McLeod once insisted on a six-figure contract. When his team offered only $99,999.99, one penny less than he desired, he skated away from the deal.

Don McLeodHe later signed a lucrative contract with Quebec Nordiques only to discover the Quebec capital to be a place where French was disconcertingly de rigueur. The unilingual player had a hard time finding a home for his family and schooling for his children. He was traded after just seven games.

When selected to play for Team Canada in a series against the Soviet Union in 1974, he was told he could invite a guest for the European leg of the exhibition tournament. Most players brought along a wife or girlfriend. McLeod brought his mother.

Then there was his nickname. Known throughout hockey as Smokey, some thought it a reference to his birthplace of Trail, B.C., over which tower the smokestacks of a smelter and whose famous hockey team is known as the Smoke Eaters. Instead, he was known as Smokey for his enjoyment of tobacco products before, after, and sometimes even during games.

That he forged an 11-season pro career is all the more remarkable for the circumstances of his birth to the former Tracy Hemmerling and Gordon McLeod, a smelter worker.

Donald Martin McLeod, who was born on Aug. 24, 1946, had a deformed right foot. Surgery eventually made it possible for the boy to stand on his own unaided. His father used lunch breaks at the smelter to build a metal shoe so he could play baseball. He became a goalie in hockey because of his limited ability to skate. By the time he turned pro, shortly after his 21st birthday, McLeod wore a size 10 skate on his left foot and size 7 skate on his right foot. As well, his right leg was two inches shorter than his left.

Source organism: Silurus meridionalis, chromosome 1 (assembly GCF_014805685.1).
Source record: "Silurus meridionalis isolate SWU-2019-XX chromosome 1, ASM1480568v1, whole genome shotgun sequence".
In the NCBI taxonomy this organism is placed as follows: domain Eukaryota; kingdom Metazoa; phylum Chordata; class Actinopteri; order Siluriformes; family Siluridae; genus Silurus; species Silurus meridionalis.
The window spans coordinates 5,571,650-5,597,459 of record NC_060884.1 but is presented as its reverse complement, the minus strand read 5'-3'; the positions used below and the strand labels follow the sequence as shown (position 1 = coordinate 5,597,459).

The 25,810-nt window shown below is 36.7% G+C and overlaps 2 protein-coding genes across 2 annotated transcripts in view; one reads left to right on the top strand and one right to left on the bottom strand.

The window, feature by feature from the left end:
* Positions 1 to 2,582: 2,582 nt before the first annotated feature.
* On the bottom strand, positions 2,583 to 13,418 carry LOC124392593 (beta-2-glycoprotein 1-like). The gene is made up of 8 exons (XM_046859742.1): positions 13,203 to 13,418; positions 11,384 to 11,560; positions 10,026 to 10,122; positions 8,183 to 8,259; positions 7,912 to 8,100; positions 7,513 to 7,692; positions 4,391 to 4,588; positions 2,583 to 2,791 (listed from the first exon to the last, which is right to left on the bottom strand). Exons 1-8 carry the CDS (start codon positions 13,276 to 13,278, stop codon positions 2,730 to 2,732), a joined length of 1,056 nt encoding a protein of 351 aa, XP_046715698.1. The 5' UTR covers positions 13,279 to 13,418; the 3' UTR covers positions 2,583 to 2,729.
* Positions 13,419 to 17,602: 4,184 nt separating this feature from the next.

The goaltender was just 17 when he made his debut with the hometown Smoke Eaters of the Western International Hockey League. His record: 0 wins, 7 losses. He left home the following season to play junior hockey with the Edmonton Oil Kings. The teenaged goalie led the Oil Kings to the Memorial Cup junior championship final. After a poor showing in the opening games, McLeod’s team defeated in six games the Oshawa Generals, an Ontario team whose lineup included several future NHL players, including superstar defenceman Bobby Orr.

The 6-foot-1, 190-pound goaltender spent four seasons in the minor leagues with the Quebec Aces, Springfield Kings, Baltimore Clippers and Fort Worth Wings. He made his NHL debut with the Detroit Red Wings in a game against Toronto at Maple Leaf Gardens on Nov. 28, 1970. With Toronto leading 6-1, McLeod was called on by coach Ned Harkness to replace Roy Edwards in goal for the third period. The rookie lasted 101 seconds before surrendering his first goal on the first shot he faced. The scorer was Maple Leafs rookie Darry Sittler, the first of what would be 484 goals in a career in a hall-of-fame career. McLeod gave up two more goals in his debut, as Detroit lost, 9-3.